Community women at grain distribution
In our last report, we shared some context for the communities that our lead partner, GrowEastAfrica, is working with on the ground in Ethiopia. Positioned at something of a crossroads for Kenyan - Ethiopian IDPs (Internally Displaced Persons), GrowEastAfrica is constantly adapting their program to accommodate the shifting political climate and resulting change in their communities. We recently had the privilege of catching up with co-founder Yohannes Chonde about what’s happened since the spring, and his vision for the future.
We’re sad to report that not everything has worked in their favor. First, hostilities in the area continue to prevent farmers from planting, tending, and harvesting their crops. (You can read more about this here and here.) Farmers’ lives and property are in real danger, and they avoid the conflict as a matter of survival. However, in avoiding conflict, farmers lose time that they need to spend plowing and sowing, and what they do sow is often looted or burned. The next few months will be very challenging for the farmers and those who depend on those crops for food. In response, GrowEastAfrica is leading an effort to provide two months of grain rations for their IDP communities, and a small amount of cash for essential needs like medicine and housing. These communities don’t receive much assistance from the Ethiopian Federal Government or other humanitarian organizations like the Ethiopian Red Cross, so most of the support is coming directly from Burji District residents, who are very poor themselves.
"Rain burned everything that we had planted." — Yohannes Chonde
Weather has been another major challenge. This project began last year as a response to severe drought in the region, but this year’s rains have proven to be too much. All of the spring seedlings, some of which you can see in the photos attached to this report, were destroyed. Farmers tried to plant a second round of crops in several locations, but all of those seedlings were also destroyed. The wet ground prevented GrowEastAfrica farmers from preparing the new field, and they were only recently able to start plowing. Between the conflict and the weather, most farmers have lost their livelihoods.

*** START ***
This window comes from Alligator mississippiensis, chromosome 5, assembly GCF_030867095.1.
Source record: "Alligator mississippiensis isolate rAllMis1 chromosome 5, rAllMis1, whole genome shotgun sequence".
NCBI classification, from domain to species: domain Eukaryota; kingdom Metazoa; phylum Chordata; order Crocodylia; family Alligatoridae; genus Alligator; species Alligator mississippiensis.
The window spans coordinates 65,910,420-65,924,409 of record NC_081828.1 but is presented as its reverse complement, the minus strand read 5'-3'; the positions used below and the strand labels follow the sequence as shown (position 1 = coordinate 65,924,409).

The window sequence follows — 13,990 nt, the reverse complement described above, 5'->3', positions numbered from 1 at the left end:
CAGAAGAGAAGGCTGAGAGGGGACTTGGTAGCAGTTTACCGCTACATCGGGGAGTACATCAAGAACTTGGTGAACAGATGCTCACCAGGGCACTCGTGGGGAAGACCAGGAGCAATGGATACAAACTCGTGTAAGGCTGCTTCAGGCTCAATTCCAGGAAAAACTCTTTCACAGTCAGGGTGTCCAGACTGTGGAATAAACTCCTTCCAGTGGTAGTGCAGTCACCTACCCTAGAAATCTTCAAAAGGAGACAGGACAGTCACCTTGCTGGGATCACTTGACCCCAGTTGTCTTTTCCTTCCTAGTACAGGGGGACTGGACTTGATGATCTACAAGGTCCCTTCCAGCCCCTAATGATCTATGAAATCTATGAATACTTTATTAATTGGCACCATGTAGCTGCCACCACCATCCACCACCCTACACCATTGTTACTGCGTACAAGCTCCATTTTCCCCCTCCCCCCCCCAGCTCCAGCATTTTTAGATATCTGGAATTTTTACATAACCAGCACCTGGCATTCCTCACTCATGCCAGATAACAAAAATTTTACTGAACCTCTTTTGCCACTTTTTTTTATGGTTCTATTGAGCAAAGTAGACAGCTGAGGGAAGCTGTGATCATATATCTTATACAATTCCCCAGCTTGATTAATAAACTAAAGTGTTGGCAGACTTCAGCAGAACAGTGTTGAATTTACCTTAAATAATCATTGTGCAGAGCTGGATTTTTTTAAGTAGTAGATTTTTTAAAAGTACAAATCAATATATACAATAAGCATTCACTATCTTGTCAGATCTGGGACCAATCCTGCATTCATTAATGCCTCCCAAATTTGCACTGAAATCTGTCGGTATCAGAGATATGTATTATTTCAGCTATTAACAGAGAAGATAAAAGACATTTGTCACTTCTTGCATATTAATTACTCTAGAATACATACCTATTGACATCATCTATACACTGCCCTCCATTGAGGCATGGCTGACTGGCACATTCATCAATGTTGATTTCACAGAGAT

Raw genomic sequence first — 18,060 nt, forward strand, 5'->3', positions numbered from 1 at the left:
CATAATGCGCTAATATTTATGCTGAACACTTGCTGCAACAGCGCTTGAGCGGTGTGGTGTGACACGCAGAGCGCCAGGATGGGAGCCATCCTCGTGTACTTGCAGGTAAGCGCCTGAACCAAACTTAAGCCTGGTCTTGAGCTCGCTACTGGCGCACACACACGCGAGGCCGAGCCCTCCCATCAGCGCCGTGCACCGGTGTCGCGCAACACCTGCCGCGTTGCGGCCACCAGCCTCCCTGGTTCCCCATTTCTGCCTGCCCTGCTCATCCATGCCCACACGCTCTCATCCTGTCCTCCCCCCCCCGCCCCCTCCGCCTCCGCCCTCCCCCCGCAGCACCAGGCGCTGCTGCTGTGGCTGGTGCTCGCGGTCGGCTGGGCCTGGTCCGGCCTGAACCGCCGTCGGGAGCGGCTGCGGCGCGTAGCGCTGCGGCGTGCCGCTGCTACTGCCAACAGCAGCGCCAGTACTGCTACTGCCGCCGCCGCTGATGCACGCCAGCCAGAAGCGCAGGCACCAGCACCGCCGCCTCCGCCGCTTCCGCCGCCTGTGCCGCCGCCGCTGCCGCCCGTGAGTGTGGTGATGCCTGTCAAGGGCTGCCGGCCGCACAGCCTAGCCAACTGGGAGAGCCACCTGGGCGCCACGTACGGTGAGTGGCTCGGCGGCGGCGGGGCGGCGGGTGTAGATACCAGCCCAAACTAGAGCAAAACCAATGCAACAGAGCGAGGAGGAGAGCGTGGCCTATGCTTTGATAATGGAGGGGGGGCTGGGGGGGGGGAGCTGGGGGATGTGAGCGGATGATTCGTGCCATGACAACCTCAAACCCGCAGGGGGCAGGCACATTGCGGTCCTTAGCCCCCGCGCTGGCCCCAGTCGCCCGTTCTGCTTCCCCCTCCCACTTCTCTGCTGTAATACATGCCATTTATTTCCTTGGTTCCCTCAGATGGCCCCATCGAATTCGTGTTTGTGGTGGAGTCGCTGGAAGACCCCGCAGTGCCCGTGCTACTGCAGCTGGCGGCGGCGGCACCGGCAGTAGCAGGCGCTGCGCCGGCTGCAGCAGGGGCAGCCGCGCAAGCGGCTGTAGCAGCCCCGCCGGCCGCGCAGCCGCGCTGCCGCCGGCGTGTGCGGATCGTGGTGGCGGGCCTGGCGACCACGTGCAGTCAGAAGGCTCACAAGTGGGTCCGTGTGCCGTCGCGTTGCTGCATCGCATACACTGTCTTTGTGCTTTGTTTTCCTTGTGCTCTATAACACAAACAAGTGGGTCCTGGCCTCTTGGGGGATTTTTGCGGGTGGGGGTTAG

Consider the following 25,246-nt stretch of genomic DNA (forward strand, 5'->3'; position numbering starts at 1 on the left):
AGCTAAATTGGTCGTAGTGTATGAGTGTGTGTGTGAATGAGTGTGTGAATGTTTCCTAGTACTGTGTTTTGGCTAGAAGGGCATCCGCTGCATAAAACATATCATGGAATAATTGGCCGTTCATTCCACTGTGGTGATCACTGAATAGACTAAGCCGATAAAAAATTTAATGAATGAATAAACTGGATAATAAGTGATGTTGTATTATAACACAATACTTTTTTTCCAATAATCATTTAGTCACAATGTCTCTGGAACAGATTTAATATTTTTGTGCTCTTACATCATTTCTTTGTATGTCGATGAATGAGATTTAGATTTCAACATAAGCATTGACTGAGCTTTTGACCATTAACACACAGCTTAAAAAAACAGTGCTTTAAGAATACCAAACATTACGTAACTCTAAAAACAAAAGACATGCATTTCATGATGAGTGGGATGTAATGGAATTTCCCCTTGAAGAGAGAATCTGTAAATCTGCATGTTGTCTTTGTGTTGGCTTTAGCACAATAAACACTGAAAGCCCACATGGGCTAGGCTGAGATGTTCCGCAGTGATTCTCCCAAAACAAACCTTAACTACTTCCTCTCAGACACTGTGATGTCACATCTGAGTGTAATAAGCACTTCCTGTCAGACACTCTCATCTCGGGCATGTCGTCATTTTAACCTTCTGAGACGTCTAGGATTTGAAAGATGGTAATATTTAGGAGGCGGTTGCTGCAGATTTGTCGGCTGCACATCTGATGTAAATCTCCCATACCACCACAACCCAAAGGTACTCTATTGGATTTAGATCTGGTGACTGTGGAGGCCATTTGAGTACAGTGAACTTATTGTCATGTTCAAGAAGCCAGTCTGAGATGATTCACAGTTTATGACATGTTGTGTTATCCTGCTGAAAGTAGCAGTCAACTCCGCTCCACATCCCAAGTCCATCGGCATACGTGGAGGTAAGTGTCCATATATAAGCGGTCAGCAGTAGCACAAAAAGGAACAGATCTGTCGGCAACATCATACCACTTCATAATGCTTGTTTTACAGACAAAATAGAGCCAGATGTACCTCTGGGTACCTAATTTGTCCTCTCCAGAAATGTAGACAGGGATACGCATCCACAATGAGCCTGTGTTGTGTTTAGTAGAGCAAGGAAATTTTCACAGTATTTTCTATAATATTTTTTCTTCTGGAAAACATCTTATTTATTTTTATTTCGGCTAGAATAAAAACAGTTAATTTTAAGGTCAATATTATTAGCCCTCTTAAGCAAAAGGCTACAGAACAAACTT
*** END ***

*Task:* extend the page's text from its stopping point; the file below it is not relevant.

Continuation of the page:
Because of your donation, GrowEastAfrica is already preparing for the next growing season. They will be purchasing seeds, installing a water tank, renting a tractor to expedite plowing, and preparing the new land they’ve leased for their farmers — all forward movement.
In addition to farming activities, GrowEastAfrica is training the Soyama Ladies’ Association and facilitating exposure to local markets. Agricultural training is being offered in partnership with the Burji District Agricultural Department staff. Complementary training around proper hygiene and sanitation will help farmers maintain the quality of their produce and extend its shelf life with proper handling, packaging, and storage. Finally, they’re working with these women to develop an understanding of the local markets so that they will be prepared to sell their crops when the time comes. Yohannes is also in negotiation with a local NGO who could potentially package and sell their produce throughout Ethiopia and neighboring countries.
Bridging the People Gap
This is not simple work. Yohannes deeply and ongoingly assesses his program, and he continues to build strong relationships within both the IDP and local communities. GrowEastAfrica is tasked with not only providing a short-term solution for folks who are fleeing their homes and establishing new lives, but they must also provide a long-term solution that enrolls and integrates local communities in ways that benefit both groups.
For instance, they’re currently sharing a water well with surrounding villagers that’s located on GrowEastAfrica’s newly-leased land. This will work for now, but they already have a plan to install a separate water system that will allow villagers access to water without competing with GrowEastAfrica’s farmers. (They’ll eventually add a drip-irrigation system, but that’s a story for another report!)
“Change comes from more than one spark, if we have enough firewood or grass, it will start taking off. If the results are clear to our friends, they'll see it and offer more help. This is community-based self-help to improve lives.” — Yohannes Chonde
What Yohannes and GrowEastAfrica have already accomplished is inspiring. Despite the setbacks described in this report, he remains not only hopeful, but determined to succeed. Thank you for your support of Yohannes, GrowEastAfrcia, and this project!
Sowing in the spring before the rains
Seedlings in the field before the rains.
Preparing fields while waiting for floods to drain